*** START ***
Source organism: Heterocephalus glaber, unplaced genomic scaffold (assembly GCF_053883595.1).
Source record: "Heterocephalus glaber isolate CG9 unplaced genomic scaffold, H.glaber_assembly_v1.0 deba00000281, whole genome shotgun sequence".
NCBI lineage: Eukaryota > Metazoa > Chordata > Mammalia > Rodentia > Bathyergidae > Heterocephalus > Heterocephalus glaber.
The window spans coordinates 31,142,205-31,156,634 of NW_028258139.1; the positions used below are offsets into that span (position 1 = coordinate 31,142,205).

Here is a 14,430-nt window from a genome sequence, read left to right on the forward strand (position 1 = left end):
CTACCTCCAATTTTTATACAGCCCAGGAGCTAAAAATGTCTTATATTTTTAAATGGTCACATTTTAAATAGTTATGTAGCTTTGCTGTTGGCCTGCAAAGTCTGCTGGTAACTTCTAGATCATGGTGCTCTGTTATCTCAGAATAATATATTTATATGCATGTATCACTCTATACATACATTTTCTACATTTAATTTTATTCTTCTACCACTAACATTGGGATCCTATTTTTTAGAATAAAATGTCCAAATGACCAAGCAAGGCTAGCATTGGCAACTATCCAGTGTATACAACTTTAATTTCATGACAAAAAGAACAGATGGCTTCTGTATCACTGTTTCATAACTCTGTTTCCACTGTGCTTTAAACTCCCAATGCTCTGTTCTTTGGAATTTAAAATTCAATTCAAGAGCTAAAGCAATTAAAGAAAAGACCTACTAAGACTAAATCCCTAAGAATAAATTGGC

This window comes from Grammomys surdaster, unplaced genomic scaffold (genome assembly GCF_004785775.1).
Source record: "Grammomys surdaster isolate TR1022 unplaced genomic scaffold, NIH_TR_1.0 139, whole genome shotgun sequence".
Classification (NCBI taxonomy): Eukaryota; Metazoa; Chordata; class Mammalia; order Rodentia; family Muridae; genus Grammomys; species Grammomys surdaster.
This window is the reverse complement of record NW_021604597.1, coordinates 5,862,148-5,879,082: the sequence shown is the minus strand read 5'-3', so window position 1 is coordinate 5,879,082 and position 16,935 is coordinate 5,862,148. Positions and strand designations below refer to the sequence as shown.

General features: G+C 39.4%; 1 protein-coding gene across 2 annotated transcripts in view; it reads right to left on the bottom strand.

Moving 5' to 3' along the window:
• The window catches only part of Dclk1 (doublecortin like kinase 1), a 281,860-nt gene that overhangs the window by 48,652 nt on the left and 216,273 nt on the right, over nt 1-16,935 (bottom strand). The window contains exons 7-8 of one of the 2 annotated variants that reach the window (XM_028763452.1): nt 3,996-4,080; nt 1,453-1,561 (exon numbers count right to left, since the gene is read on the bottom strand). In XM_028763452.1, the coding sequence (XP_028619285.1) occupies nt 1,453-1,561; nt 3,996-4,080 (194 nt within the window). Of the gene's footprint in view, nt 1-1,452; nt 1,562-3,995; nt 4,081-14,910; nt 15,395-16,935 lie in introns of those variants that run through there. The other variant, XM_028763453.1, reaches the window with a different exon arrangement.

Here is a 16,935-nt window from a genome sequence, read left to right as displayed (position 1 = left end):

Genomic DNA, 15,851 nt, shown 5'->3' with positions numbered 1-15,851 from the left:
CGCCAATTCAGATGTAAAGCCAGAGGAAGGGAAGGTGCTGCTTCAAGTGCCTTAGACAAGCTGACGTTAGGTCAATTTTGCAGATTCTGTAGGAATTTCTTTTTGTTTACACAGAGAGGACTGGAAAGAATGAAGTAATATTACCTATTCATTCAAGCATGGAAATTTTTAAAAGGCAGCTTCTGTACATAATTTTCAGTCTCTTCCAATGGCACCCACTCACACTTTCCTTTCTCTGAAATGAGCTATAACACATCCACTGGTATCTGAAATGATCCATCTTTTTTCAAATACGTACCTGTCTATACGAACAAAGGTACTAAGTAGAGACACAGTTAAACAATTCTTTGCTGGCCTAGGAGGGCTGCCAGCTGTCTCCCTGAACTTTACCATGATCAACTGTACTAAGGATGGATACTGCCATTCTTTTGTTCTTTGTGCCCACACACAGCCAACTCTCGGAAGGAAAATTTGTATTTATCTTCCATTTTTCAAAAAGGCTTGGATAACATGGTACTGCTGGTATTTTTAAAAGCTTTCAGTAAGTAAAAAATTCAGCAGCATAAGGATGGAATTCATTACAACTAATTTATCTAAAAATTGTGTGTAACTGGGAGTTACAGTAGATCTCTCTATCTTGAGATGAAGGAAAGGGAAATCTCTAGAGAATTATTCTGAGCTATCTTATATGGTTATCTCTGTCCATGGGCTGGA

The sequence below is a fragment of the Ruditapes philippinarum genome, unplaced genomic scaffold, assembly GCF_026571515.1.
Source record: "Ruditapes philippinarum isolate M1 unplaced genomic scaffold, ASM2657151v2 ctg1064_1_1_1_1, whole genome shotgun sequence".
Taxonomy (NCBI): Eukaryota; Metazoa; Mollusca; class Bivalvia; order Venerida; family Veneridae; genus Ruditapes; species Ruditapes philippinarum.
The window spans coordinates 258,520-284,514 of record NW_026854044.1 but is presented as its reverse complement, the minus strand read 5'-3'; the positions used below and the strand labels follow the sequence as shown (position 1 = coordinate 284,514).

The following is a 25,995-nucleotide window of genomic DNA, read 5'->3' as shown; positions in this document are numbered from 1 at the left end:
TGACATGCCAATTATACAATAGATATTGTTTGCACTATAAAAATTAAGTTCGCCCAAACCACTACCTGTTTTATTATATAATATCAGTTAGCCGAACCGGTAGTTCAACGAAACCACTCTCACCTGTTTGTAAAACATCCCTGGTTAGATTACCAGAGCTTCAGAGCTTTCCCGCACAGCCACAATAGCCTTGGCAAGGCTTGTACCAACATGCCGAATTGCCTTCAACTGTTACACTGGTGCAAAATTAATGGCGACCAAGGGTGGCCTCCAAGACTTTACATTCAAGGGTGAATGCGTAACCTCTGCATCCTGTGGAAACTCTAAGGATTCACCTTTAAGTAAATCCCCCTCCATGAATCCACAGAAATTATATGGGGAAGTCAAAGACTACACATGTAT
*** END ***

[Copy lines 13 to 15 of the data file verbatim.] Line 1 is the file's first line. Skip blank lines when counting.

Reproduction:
• The window catches only part of Dclk1 (doublecortin like kinase 1), a 281,860-nt gene that overhangs the window by 48,652 nt on the left and 216,273 nt on the right, over nt 1-16,935 (bottom strand). The window contains exons 7-8 of one of the 2 annotated variants that reach the window (XM_028763452.1): nt 3,996-4,080; nt 1,453-1,561 (exon numbers count right to left, since the gene is read on the bottom strand). In XM_028763452.1, the coding sequence (XP_028619285.1) occupies nt 1,453-1,561; nt 3,996-4,080 (194 nt within the window). Of the gene's footprint in view, nt 1-1,452; nt 1,562-3,995; nt 4,081-14,910; nt 15,395-16,935 lie in introns of those variants that run through there. The other variant, XM_028763453.1, reaches the window with a different exon arrangement.

Here is a 16,935-nt window from a genome sequence, read left to right as displayed (position 1 = left end):

Genomic DNA, 15,851 nt, shown 5'->3' with positions numbered 1-15,851 from the left: